This category includes the deceased's name, sex, age, Social Security number, date of birth, birthplace, date of death, place of death (including the name of the institution or street address of the deceased's home, and whether deceased was an inpatient, dead on arrival) or emergency (if death was in a hospital), municipality and county where death occurred (some states require information on whether the death was within city limits), deceased's occupation (do not specify "retired"), kind of business or industry in which the deceased worked, and, in some states, the place of deceased's employment.
Also included is U.S. military service, marital status (married, never married, divorced, widowed), spouse's name, deceased's residence (including house number and street, city, country and state), deceased's race (most states require information on whether the deceased was Hispanic and, if so, what nationality), deceased's educational level, names of the deceased's parents including mother's maiden name (some states also require information on parents' places of birth), name of the person who informed authorities of the death, and, in some states, deceased's country of citizenship.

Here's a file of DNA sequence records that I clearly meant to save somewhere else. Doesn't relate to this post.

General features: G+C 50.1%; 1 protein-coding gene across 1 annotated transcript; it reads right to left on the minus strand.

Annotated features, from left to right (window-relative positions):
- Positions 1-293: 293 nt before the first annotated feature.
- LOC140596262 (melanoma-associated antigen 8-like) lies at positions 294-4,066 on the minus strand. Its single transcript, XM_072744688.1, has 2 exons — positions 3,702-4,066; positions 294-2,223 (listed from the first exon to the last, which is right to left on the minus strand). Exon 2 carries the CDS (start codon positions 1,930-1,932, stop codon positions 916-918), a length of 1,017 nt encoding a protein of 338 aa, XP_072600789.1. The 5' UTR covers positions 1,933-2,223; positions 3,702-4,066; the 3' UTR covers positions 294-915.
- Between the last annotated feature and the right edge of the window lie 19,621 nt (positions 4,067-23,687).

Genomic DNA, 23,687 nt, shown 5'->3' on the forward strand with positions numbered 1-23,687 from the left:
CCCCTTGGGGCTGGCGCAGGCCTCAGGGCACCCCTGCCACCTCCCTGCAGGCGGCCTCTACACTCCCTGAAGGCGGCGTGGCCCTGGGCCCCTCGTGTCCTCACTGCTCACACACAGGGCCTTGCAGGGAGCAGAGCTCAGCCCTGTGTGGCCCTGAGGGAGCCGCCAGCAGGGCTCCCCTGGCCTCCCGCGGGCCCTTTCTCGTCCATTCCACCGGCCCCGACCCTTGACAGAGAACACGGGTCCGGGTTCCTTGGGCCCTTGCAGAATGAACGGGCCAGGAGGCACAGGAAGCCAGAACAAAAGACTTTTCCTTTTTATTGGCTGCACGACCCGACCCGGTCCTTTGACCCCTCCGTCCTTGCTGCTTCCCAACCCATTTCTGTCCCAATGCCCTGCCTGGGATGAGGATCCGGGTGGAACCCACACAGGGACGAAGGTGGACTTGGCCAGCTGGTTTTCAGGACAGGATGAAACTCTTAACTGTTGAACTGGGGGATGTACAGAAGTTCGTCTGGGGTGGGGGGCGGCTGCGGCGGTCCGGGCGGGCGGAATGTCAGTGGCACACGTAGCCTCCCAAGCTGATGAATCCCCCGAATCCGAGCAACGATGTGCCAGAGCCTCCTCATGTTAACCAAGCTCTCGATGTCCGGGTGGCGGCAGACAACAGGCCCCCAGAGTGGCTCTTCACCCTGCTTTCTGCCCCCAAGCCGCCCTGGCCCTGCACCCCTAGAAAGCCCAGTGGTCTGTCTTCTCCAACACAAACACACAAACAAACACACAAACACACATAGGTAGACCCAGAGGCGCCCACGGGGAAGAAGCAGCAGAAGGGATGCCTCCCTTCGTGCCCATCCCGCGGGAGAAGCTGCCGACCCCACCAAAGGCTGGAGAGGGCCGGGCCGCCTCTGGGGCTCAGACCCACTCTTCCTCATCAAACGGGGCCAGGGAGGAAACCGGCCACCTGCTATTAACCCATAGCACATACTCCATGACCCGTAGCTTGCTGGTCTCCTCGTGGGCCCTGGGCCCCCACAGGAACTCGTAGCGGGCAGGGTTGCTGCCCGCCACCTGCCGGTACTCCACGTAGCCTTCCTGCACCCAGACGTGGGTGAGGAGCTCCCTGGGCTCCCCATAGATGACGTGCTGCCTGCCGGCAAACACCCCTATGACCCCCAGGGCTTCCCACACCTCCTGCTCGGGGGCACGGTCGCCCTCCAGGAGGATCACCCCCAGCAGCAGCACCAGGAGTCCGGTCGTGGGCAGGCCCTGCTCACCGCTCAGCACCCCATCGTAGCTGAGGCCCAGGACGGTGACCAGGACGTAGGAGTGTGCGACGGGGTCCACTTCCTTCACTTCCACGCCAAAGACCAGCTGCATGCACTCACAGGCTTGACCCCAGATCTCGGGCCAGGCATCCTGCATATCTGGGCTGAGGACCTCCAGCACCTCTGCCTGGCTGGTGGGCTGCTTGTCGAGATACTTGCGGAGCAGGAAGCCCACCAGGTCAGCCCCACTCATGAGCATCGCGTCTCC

This category includes method of disposition (burial, cremation, mausoleum, removal from state or donation), place of disposition (name of cemetery, crematory or other location), city and state in which the place of disposition is located, funeral director's signature and license number (some states require the embalmer's signature and license number, as well), name and address of the respective funeral home and occasionally the funeral home's license number.
This category usually requires completion by the certifying physician and includes immediate cause of death, information on the manner of death (natural, accidental, suicide, homicide or undetermined), and whether the manner of death is cause for legal intervention or is pending investigation. If death is caused by an accident, information is also required on the date, time and place of the injury, and a description of how the accident occurred.
The Center for Disease Control and Prevention (CDC) maintains a directory of links to state and foreign offices responsible for vital records, including death certificates and other information, that may be helpful to funeral directors. The sites linked through the CDC directory explain the procedures and costs of obtaining the records. The directory can be viewed on the CDC web site: http://www.cdc.gov/nchs/howto/w2w/w2welcom.htm
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